It is helpful for a company to leverage a framework for its ESG efforts. At a high-level view, there are two categories of frameworks: guidance and reporting.
A guidance framework provides general guidance on how a company should approach ESG issues. It typically outlines the key principles and values a company should consider when making decisions related to ESG. It may also provide recommendations on how to implement these principles in practice. Guidance frameworks are often voluntary and are not necessarily tied to specific reporting requirements.
A reporting framework, on the other hand, is a set of guidelines that outline the information a company should disclose to provide a comprehensive and consistent overview of its ESG performance. Reporting frameworks often specify the types of information that should be reported and the format and level of detail that should be provided. Reporting frameworks may be voluntary or mandatory, depending on the context in which they are being used.
Which frameworks should we use?
There are many different frameworks available and selecting the right ones will depend on a company’s audience, drivers, and resources.
It is important to consider who will read the disclosures and what they hope to understand about the company’s efforts. Different stakeholders, such as investors and employees, may have different interests and priorities regarding ESG, so it is important to tailor the communication strategy to address these specific interests and provide relevant information and results.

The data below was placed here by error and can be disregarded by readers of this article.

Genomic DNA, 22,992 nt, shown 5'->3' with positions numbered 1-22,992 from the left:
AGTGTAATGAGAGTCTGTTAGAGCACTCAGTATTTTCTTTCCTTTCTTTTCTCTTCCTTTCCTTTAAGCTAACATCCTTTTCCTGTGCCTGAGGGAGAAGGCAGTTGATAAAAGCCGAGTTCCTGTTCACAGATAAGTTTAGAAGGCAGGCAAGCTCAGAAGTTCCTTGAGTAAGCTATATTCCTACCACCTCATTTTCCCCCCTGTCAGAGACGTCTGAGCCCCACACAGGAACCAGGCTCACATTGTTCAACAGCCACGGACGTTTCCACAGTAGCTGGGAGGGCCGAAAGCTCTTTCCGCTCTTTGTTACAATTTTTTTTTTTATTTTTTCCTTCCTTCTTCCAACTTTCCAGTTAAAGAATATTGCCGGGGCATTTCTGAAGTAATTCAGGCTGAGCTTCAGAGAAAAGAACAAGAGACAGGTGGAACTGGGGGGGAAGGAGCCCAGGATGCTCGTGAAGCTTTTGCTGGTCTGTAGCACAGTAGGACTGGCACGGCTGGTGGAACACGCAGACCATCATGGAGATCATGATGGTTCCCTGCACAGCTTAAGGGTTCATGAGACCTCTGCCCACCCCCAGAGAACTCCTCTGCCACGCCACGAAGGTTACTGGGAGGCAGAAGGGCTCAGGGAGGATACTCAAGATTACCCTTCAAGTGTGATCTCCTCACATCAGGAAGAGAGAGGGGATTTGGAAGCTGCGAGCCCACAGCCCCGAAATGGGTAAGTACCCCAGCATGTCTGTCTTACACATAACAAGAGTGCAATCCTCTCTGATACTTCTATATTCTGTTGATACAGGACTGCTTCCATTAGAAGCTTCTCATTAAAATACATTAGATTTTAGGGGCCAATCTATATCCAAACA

What is your motivation behind ESG? Drivers can include increased scrutiny from investors, requests from employees, or the need to comply with government regulations.
Implementing ESG requires resources. Identifying and securing the necessary resources to commit to ESG disclosure can take time. It is important to take stock of what is available at the outset to determine what can realistically be achieved. If resources are limited, it may be necessary to focus on ESG disclosure frameworks with less stringent requirements or seek external sources of support, such as ESG consultants, to augment internal resources and provide additional expertise and insights.
How can ESG create value for our company?
Investing in ESG practices can create value for a business in several ways. First, implementing ESG practices can help a business to reduce its costs and risks over the long term. For example, by reducing its environmental footprint, a company can save on energy and resource costs and mitigate the risks associated with potential regulatory changes or natural disasters.
Additionally, prioritizing ESG issues can help a business attract and retain top talent. Employees are increasingly looking for companies that align with their values and positively impact society. By focusing on ESG, a business can differentiate itself from its competitors and create a positive work environment that can help to attract and retain the best employees.
Finally, ESG practices can improve a company’s reputation and relationship with its customers, suppliers, and the broader community. This can lead to stronger relationships, increased trust, and better long-term financial performance.
This article is intended to provide a brief overview of ESG and is not a substitute for speaking with one of our expert advisors. If you are interested in pursuing ESG for your company, please contact our office for more information.